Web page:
Charlie Rankin, recently released from prison, seeks vengeance for his jail-house mentor William "The Buddha" Pettigrew. Along the way, he meets the ethereal, yet streetwise, Florence Jane. They embark on a unlikely road trip, careening towards an unlikely redemption and uncertain resolution.
After years of struggling to conceive with her husband, Lizzie has given up hope of having a baby on her own. But when her best friend Andie finds herself pregnant after a one-night stand, ... See full summary »
A fictionalized account of the first major successful sexual harassment case in the United States -- Jenson vs. Eveleth Mines, where a woman who endured a range of abuse while working as a miner filed and won the landmark 1984 lawsuit.
It is summer three years on and we return to wild Scottish Highlands and the residents of Cregean that we came to know and love in Rosamunde Pilcher's Winter Solstice. Former actress, ... See full summary »
Landscape gardener Jim Winters is a quiet craftsman, a soft-spoken man who prefers an orderly life. His family, however, is anything but orderly. Older son Gabe is planning his escape to Florida, leaving behind any shot at a stable future with his girlfriend. Younger son Pete has retreated into a private world of anger, drift and disappointment. Jim struggles watching his sons make choices he views as disastrous compromises. It is only when he meets his new neighbor, Molly, that Jim finds a way to deal with his own life and his family's future. Written by
Sujit R. Varma
When Jim puts a box in the truck, we see him sit it on top of other items and it sticks up too high to be able to shut the hatch but immediately we switch camera angle, and she slams the hatch shut. See more »
WINTER SOLSTICE (2005) *** Anthony LaPaglia, Aaron Stanford, Mark Webber, Allison Janney, Ron Livingston, Michelle Monaghan, Brendan Sexton III, Ebon Moss-Bachrach. (Dir: Josh Sternfeld)
Echoes of "Ordinary People" and a first-writer's novella.
Anthony LaPaglia is an excellent actor whose talents have been lately on the small screen in the TV crime drama CBS hit "Without A Trace" but on screen it's been awhile since he's had the chance to shine and in his latest film his talents are on full display.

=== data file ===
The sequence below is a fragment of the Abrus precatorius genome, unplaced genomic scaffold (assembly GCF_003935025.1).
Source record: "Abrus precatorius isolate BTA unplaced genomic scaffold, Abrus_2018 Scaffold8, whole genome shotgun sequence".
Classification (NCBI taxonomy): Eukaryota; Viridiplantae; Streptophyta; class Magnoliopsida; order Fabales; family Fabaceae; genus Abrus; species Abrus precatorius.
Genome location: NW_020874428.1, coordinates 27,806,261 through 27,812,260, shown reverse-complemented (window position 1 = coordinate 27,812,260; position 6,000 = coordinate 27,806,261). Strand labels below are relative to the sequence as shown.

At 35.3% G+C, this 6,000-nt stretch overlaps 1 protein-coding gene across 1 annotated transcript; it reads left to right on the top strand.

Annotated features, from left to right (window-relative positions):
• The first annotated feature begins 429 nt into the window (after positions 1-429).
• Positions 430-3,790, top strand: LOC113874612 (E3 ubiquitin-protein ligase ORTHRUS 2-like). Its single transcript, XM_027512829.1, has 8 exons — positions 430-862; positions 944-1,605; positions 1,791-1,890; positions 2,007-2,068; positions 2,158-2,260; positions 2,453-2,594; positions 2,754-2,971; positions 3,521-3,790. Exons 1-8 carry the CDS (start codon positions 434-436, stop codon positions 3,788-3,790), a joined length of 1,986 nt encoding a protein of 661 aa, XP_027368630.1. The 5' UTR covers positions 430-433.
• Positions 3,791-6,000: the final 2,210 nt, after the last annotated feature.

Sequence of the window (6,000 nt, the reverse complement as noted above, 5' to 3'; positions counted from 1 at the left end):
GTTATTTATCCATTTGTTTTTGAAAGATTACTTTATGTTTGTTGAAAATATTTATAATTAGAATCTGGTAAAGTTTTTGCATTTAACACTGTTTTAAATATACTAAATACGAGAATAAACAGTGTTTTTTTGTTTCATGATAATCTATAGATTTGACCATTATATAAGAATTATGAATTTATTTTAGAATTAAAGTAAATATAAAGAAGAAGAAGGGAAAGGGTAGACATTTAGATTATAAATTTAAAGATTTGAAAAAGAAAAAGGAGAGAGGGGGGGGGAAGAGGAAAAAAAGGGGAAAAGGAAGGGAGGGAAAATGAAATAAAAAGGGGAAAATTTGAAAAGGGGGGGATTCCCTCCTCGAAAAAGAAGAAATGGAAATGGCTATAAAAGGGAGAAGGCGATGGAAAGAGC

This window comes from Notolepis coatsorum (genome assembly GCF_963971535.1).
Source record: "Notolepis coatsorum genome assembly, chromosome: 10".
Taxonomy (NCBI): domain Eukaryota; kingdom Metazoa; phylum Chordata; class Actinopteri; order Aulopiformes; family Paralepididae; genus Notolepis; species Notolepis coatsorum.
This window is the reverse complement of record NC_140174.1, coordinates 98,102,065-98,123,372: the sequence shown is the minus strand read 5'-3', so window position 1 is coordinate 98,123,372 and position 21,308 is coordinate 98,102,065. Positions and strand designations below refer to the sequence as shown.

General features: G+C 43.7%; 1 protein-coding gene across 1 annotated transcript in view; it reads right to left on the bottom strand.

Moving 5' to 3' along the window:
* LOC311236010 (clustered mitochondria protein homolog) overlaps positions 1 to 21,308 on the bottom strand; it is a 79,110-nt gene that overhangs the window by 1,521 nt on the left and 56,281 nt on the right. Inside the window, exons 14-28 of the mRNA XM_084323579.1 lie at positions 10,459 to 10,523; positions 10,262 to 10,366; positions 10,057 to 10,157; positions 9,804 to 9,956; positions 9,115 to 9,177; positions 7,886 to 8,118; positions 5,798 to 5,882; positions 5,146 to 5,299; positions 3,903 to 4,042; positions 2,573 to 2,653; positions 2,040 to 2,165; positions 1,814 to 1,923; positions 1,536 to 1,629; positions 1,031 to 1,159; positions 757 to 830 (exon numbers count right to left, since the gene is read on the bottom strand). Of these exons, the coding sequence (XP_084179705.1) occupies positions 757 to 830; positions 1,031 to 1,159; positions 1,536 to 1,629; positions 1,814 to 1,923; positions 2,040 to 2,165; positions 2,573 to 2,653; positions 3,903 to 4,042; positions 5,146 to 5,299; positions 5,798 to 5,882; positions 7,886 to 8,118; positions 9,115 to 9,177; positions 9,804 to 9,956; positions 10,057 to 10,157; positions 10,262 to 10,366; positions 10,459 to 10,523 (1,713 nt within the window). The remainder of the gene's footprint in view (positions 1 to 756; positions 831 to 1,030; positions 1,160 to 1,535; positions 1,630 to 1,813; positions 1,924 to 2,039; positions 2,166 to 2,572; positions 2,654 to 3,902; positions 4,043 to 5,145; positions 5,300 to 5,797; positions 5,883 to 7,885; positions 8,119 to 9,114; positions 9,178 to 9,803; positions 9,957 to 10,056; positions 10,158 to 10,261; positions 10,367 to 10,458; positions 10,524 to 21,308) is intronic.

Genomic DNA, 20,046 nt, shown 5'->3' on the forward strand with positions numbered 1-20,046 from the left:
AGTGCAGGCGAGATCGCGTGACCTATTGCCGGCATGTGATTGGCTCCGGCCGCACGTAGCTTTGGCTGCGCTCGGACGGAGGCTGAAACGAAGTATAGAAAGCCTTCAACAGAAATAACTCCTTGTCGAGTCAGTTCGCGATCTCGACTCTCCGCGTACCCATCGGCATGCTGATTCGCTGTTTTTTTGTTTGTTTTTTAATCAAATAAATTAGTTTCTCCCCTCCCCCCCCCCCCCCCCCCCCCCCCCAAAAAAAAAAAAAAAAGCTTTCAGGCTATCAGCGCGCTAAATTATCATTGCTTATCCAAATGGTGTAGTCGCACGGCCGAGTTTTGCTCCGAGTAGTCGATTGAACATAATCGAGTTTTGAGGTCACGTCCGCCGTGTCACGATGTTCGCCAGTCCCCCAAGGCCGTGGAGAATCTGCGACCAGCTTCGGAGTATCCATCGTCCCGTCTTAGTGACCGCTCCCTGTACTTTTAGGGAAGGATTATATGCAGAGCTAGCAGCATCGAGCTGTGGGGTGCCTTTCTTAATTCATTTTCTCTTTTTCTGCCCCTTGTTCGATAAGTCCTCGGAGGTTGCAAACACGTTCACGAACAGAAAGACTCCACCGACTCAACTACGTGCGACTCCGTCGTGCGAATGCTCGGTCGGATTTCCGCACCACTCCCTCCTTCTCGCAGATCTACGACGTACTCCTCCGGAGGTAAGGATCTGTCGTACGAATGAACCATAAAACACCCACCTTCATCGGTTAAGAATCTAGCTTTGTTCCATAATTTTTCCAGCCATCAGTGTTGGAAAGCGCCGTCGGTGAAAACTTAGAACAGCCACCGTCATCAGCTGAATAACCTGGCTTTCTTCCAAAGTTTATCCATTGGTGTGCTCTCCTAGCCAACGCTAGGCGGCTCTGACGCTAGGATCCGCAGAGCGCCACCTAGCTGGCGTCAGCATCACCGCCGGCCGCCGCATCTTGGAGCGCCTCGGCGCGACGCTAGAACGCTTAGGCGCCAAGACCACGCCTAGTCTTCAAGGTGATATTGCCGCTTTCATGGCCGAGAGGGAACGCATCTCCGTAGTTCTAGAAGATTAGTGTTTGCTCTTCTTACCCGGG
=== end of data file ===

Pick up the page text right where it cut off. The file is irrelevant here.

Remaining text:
LaPaglia plays Jim Winters, a recently widowed father of two teenagers, attempting to hold things together including his moderately successful landscaping business in the lush suburbia of New Jersey. After the car crash that killed his beloved wife and the apparent glue to his brood the Winters family has been in a state of flux with his eldest son Gabe (Stanford) restless to break free from his dead-end job at a restaurant and his youngest son Pete (Webber) is aimlessly attempting to rebel by being a chronic late-to-riser and winding up in summer school much to their chagrin. All the while Jim has kept his grief to himself and apparently blaming himself.
Enter Molly Ripkin (Janney of NBC's "The West Wing") a newcomer who enters the picture as a neighbor's house sitter who breaks Jim's cloud by moving in a few doors down enlisting Jim to help her move in and by returning the favor invites him and his boys to a dinner. Jim is naturally awkward and still trying to heal his new wounds but sees some salvation in this sudden change of events but still must deal with his head-strong sons when Gabe announces he's saved enough money to drive down south to stay with a friend in Florida, even leaving his girlfriend Stacey (Liv Tyler look-alike Monghan) behind.
Novice filmmaker Sternfeld (making his directorial debut) who also wrote the screenplay tiptoes around the familiar angst in suburbia route that "Ordinary People" furrowed 25 years ago but shrewdly makes this more of a character study than a soap opera melodrama; the film feels like a first time writer's early novella. His casting of LaPaglia anchors the film with an implosive anger and rising feel of uncertainty yet doesn't rely on pyrotechnique of the human emotions that often blister what is lurking under the surface of complacency: fear and anger. LaPaglia has a few nice moments where the emotions are bubbling (I especially liked his encounter at a teacher/parent meeting where he almost bursts out in barely restrained ire) and tries to find his footing when Janney enters the picture; he clearly wants to move on but is plagued by his own hatred of himself which is subtle yet on display with his interactions with his sons.
The acting is fine Janney is a drink of ice water in an arid story of sadness and dislocation; Stanford and Webber have a good feel for their characters as not atypical teens and Livingston has some fun as the summer school teacher who seems as bored as his charges with ancient history.
The only problem overall is the pacing seems a bit off and is arguably too low-key prompting the viewer to expect a fireworks display of feelings to come skyrocketing out of nowhere but this is not what Sternfeld has in mind and yet the stillness works. As does the rustic guitar-playing acoustic score by John Leventhal.
A nice little indie film with some assured acting and interactions that often are overlooked in the multiplexes, even in the wilds of Jersey. Trust me, I had to venture to the jungles of Manhattan to catch this gem.
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